Six Facets of Scandalous Grace, Pt 5: Sanctification
Distinguishing between the declarative act and progressive work of God's free grace
This is part 5 in a series: Six Facets of Scandalous Grace.
Read part 1 - Predestination
Read part 2 - Regeneration
Read part 3 - Justification
Read part 4 - Adoption
In a post a couple of weeks ago, I cited the Westminster Shorter Catechism’s pithy definition of justification as “an act of God’s free grace” that forgives sin and imputes righteousness to the believer. The distinctive word in that definition is “act,” where God declares something. The Westminster Shorter Catechism’s definition of sanctification is just as succinct with one-word change that reveals the primary distinction between the two important doctrines.
Here is how the answer to WSC question number 35 reads. See if you can detect the change.
“Sanctification is the work of God’s free grace, whereby we are renewed in the whole man after the image of God, and are enabled more and more to die unto sin, and live unto righteousness.
Did you catch it? Justification is the act of God’s free grace while sanctification is a work of God’s free grace. What is the difference?1
First, in the act of justification, we are passive recipients of a one-time declaration. In the work of sanctification, we are active participants in an ongoing process.
Second, the act of justification is dependent upon God’s redemptive work for me, while the work of sanctification is dependent upon God’s redemptive work in me.
Third, the act of justification is a static, legal declaration where I’m given a new positional status. The work of sanctification is a dynamic, personal transformation where I’m giving a new spiritual and moral ability.
It is the concept of “spiritual and moral ability” that gets to the heart of sanctification. You may have noticed that the Catechism definition of sanctification used the word “enabled” to describe the work of the Spirit in the believer. This really is the heart of spiritual change — being supernaturally empowered to live like Jesus (especially to love like Jesus) as someone being “renewed” in the image of Christ.
We are empowered to love like Jesus.
We are empowered to forgive like Jesus.
We are empowered to endure trial and suffering like Jesus.
Sanctification teaches us that justified believers, being indwelt by the presence and power of the Holy Spirit, are able to face spiritual and moral challenges with the same power that raised Jesus from the dead.
Paul says as much in Romans 6:4, writing,
“We were therefore buried with (Christ) through baptism into death in order that, just as Christ was raised from the dead through the glory of the Father, we too may live a new life.”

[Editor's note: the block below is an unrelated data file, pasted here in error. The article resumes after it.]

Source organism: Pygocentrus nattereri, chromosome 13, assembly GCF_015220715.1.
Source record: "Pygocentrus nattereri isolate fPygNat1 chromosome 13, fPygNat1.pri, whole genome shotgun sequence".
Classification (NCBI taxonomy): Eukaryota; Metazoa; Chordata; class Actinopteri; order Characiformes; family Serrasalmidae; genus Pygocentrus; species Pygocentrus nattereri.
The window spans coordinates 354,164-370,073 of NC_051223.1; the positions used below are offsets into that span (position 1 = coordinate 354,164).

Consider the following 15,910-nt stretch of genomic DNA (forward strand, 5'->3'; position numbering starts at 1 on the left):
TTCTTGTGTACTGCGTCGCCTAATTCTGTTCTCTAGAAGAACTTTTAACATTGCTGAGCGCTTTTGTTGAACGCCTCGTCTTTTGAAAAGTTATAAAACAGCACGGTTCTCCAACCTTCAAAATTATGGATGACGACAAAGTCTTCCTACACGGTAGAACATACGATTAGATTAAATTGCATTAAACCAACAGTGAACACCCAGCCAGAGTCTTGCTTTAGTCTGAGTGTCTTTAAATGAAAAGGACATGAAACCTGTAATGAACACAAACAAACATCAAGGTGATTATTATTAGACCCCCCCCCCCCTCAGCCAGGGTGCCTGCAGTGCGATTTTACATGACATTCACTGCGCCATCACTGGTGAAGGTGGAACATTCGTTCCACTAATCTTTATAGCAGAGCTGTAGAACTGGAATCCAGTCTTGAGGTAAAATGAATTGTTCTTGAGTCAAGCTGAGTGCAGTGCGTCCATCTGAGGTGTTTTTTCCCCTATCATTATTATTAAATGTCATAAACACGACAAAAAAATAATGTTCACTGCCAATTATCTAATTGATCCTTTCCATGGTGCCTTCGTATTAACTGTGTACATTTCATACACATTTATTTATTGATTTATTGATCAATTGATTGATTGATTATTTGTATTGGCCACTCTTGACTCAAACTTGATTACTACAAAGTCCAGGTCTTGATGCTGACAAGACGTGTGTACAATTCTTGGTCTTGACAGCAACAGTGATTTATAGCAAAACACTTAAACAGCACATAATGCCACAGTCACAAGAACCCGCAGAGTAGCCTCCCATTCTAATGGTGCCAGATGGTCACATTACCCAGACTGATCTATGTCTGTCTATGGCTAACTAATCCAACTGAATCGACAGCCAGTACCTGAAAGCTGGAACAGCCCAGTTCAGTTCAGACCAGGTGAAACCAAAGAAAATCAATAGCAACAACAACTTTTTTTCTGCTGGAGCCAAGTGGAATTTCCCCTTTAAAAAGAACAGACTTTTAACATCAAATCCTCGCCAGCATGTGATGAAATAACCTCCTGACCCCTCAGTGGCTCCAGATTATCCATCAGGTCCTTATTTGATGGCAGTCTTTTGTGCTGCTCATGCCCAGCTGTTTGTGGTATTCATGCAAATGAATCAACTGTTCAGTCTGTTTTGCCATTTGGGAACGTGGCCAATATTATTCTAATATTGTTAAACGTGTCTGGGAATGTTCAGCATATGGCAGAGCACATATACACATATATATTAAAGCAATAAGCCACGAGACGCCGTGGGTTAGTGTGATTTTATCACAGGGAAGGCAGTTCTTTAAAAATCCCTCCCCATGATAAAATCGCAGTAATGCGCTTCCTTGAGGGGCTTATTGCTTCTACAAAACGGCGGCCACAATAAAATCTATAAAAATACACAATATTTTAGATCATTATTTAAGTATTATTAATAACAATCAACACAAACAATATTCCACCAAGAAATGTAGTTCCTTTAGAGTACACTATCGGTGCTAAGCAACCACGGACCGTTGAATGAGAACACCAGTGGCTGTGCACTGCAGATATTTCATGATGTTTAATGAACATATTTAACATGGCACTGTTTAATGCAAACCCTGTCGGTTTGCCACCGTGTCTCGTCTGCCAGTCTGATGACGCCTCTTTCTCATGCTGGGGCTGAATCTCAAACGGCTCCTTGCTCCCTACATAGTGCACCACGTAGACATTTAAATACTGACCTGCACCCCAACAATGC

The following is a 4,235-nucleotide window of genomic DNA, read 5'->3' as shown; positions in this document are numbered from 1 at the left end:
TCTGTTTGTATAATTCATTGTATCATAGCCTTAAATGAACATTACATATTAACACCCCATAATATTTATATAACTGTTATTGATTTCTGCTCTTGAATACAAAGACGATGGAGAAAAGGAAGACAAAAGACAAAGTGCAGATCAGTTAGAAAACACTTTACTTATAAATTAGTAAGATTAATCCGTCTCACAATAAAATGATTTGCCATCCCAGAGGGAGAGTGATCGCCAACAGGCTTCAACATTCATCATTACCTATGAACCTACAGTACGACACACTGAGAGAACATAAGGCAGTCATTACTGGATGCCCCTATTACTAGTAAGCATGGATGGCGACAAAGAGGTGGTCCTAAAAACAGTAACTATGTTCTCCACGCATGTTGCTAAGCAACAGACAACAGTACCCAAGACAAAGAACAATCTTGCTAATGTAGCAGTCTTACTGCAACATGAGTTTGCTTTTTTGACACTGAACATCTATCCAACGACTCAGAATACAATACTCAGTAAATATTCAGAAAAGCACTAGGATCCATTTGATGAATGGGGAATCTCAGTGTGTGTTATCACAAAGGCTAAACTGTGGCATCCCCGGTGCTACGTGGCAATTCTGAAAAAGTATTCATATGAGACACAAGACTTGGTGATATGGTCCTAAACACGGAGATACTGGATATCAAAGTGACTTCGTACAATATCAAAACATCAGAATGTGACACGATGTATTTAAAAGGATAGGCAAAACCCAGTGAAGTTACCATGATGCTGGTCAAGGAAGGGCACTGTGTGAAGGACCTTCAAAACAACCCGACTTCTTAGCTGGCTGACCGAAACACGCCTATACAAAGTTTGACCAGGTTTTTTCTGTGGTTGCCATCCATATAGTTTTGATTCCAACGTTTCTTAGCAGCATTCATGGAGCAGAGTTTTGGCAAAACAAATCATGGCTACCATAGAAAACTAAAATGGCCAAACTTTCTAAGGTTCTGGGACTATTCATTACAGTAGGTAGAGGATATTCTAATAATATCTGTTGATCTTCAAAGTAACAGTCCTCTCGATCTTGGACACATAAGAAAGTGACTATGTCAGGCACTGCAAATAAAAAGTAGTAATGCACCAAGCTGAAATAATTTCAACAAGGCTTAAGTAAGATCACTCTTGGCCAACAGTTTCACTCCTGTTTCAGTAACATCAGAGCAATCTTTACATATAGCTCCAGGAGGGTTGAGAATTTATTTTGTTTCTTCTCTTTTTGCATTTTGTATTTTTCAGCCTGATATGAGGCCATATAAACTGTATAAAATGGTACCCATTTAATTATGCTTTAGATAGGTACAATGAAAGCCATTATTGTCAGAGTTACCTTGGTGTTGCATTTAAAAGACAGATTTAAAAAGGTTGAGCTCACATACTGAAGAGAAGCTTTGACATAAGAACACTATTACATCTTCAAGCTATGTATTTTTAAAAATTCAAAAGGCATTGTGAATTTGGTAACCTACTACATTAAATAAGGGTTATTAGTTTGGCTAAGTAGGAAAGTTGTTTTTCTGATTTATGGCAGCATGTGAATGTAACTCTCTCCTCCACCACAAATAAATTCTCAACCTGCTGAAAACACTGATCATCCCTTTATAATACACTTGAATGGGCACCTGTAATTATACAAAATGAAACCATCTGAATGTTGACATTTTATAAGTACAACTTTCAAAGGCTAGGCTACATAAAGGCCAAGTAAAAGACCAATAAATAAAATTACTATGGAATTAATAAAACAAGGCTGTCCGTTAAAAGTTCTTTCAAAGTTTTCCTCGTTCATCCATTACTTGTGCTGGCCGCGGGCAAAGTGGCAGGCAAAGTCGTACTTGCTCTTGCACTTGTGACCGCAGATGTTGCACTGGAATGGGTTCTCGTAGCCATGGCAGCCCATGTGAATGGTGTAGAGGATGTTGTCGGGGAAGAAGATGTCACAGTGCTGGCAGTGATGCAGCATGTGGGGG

By the way, living a new life is not a duty we must fulfill. Sanctifying, enabling grace to live by the wisdom of God is a gift. After all, sin isn’t only wrong, it is harmful. Holiness isn’t only right, it is the path of human flourishing.
But we know that sin lurks within each of us and remains a powerful force, even in the life of a believer. How can we face the continual barrage of challenges, temptations, and obstacles?
Moving the Tree
Consider an illustration. You are driving down a single-lane dirt road in a forest lined with massive trees. As you drive, heavy winds blow down a huge two-hundred-year-old oak across the road. You cannot go over the tree or around it. And you can’t turn around, as there are no shoulders on the dirt path.
Using this analogy, the tree represents any challenge, temptation, or problem we face. As I approach the obstacle, I have four options.
I can sit and wait for the Lord to move it for me. This is the let go and let God approach to sanctification, where I play no part in the process. This is not the way he has designed the tree to be moved.
So we move to option 2.
I can try to move the tree myself with the classic willpower approach. I think we’d be surprised how many of us choose this option, which of all courses of action is the most arrogant (as if I could move a several-ton tree by myself) and the most futile.
So, we move to option 3.
I can try to pick up one end of the tree, expecting the Lord to pick up the other end. This is the God and me approach to sanctification where God helps supply what is lacking in my strength. The problem is I am too weak to lift even one side.
So, in desperation, we move to the fourth and final option.
I confess my total weakness and inability to move the tree and ask Jesus to something miraculous and supernatural, which is to fill me with his Spirit, who is able to move the tree out of the way with my hands but in his power.
This is how sanctification works. We are active participants. Our hands are on the tree. But it is the Spirit within who enables the tree to move.